• IMPORTANT: At the bottom, click "Just a username, please." You don't want a blog, remember, you're using dasBlog.
    • They will email you a welcome and in that email will be an API KEY. That's what you want and why you signed up for a free account.
      WordPress.com - Windows Internet Explorer
    • Go into the dasBlog configuration page at the VERY bottom and click "Enable spam blocking service." DasBlog uses Subkismet, from Subtext. Enter your API Key and click either "Save suspected SPAM" or "Delete Suspected SPAM immediately."
    • Akismet is very very accurate in my experience, so I just delete SPAM. It will block comment spam and TrackBack spam, so you could keep Trackbacks up with this solution if you like.
    • I would also greatly encourage you to pay them $5 a month or $55 a year via PayPal for preferred service. Your response from their servers will be faster. I've been very happy with them.
  • Add a Referral Blacklist
    • Still not ready to give up referrals? Enable the Referral Blacklist and enter in a ';' separated list of naughty words that appear in your referrals. Be warned, this list will be used to create a Regular Expression, so keep it simple.
    • Also, click "Send 404s to blacklisted referrals" and dasBlog will lie to the spammers and tell then the page is gone.
  • Block Specific IPs
    • If a particular IP Address is a problem, make a blockedips.config file in your /SiteConfig folder and put each IP on a different line. Then make sure this line in is the httpModules section of your web.config:
      <add type="newtelligence.DasBlog.Web.Core.IPBlackList, newtelligence.DasBlog.Web.Core" name="IPBlackList"/>
  • Install ReverseDOS
    • Still not satisfied? Install AngryPet's ReverseDOS and fight back. It's a fairly sophisticated HttpModule that lets you determine what's legit and what's not. Tony uses it under dasBlog and SubText ships with ReverseDOS. We likely will add this in the future, but you can always add it now.

These are the ways I know of to fight blog SPAM. If you have more, add them to the comments!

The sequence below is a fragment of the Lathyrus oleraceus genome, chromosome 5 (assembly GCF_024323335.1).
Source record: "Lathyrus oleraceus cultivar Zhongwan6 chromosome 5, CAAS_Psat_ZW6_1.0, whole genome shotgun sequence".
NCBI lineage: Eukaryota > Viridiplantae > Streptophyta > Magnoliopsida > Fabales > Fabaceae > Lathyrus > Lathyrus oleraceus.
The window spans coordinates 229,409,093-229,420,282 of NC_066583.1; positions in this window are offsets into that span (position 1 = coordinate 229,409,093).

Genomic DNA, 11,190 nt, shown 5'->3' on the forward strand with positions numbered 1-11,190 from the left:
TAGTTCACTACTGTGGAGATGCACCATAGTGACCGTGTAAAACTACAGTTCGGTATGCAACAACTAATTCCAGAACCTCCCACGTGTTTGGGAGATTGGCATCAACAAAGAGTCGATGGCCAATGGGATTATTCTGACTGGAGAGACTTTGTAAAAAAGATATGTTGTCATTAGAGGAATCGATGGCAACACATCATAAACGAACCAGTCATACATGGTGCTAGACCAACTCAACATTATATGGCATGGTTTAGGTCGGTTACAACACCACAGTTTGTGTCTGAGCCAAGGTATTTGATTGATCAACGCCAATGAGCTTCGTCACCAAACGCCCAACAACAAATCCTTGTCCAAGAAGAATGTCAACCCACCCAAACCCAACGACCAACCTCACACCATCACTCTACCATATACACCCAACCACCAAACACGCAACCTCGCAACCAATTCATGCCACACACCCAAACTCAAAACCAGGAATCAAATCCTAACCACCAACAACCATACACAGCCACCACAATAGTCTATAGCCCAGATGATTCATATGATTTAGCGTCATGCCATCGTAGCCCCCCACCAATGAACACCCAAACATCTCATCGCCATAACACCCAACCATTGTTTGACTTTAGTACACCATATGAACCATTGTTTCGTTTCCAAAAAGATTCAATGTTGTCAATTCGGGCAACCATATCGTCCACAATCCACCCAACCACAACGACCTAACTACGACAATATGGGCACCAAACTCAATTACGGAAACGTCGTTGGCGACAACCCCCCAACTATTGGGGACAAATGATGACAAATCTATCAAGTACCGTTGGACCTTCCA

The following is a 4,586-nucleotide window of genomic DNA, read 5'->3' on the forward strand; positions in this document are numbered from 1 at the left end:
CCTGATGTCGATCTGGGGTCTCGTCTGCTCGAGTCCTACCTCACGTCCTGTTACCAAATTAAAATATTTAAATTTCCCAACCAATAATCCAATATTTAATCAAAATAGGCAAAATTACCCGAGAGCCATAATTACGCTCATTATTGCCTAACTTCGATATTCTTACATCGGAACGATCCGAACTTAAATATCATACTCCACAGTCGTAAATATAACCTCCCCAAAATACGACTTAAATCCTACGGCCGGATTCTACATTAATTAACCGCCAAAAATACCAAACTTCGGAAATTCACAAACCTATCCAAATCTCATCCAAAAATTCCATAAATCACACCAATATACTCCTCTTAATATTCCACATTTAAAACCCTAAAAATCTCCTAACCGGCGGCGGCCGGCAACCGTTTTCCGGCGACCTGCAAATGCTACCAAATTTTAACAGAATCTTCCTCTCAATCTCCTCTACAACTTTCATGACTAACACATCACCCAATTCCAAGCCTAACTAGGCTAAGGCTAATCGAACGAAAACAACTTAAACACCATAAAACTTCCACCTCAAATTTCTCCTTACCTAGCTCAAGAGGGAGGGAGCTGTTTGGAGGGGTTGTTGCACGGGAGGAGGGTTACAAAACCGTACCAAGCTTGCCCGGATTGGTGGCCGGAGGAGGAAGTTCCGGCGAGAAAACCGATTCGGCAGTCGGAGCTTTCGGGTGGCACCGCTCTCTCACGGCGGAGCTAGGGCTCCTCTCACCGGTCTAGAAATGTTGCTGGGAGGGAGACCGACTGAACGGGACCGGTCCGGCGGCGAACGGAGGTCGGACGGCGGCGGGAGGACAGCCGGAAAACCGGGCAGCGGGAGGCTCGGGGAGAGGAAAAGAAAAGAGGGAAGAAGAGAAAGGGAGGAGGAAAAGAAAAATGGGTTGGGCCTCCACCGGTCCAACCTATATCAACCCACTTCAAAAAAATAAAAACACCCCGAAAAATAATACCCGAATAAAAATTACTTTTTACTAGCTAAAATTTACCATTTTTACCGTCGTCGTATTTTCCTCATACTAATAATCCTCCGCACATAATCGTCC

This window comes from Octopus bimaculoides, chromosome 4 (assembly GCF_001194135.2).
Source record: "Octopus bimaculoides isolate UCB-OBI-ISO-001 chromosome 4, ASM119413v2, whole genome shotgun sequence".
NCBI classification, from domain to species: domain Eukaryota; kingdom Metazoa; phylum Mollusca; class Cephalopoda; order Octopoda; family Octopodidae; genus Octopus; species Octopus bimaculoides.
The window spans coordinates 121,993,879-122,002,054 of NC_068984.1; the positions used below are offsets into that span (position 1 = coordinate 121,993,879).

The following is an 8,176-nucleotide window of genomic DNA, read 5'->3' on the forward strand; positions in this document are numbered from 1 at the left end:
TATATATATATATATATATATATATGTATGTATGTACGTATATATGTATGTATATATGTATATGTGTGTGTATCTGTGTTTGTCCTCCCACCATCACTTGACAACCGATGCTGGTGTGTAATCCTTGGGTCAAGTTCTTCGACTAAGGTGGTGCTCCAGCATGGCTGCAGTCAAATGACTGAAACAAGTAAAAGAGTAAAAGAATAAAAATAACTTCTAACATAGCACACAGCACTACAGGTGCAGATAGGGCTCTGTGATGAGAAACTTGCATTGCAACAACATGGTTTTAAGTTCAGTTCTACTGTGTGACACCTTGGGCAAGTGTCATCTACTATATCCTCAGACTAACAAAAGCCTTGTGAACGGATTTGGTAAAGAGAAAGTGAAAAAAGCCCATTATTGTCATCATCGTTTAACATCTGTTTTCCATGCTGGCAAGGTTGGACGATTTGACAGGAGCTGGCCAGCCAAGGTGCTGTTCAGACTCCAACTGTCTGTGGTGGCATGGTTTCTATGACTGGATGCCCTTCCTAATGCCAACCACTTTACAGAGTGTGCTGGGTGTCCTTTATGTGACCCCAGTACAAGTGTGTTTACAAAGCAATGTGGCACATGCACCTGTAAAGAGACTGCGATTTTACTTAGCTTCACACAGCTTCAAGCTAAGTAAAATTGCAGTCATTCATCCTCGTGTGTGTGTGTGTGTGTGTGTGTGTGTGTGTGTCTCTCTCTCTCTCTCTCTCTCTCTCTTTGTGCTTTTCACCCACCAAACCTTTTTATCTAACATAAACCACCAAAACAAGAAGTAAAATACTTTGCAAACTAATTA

About Scott

Scott Hanselman is a former professor, former Chief Architect in finance, now speaker, consultant, father, diabetic, and Microsoft employee. I am a failed stand-up comic, a cornrower, and a book author.

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Monday, August 13, 2007 6:37:57 AM UTC
Well, not that I get a lot of comments, but here is what i use (because I do get a lot of Spam).
- Akismet (this is the best of course, although I have had occasions (twice) where a legitimate comment has ended up being marked as Spam.
- Wordpress allows me to put a comment in moderation if it has more than a specified number of links (I have the setting at 2 links). As most Spam have high number of links, this helps.

- I don't use Captchas, because I find them irritating myself.
- I don't moderate comments, because I find it irritating when I comment on a blog and my comment doesn't reflect immediately.
Monday, August 13, 2007 9:08:37 AM UTC
For fighting trackback spam you might want to look here for some good practices. It is also part of the Subkismet source code.
Monday, August 13, 2007 2:30:01 PM UTC
I've found for myself, that one of the most effective ways to stop spam is to not be popular. This is a tried and tested technique. In fact, if you use this technique, you may actually find yourself TRYING to get spammed just so you can see a comment or two. You'll know you're really working this technique effectively when you find yourself replying to the spam with a "Thanks for reading! I'll be sure to check out your link, goodness knows I'd love to grow 10 times larger! Thanks again!!".

Your mileage may vary of course. I'm just suggesting something I've found works for me.
Monday, August 13, 2007 9:03:41 PM UTC
@George....

if only you were so lucky.... anyway, I am one of those few lucky people who no one knows, and yet, all I get are Spam... Akismet catches a dozen almost daily.

Anyway, I did find your comment funny.

Cheers.
Tuesday, August 14, 2007 5:59:29 AM UTC
I love this site.
Comments are closed.

Disclaimer: The opinions expressed herein are my own personal opinions and do not represent my employer's view in any way.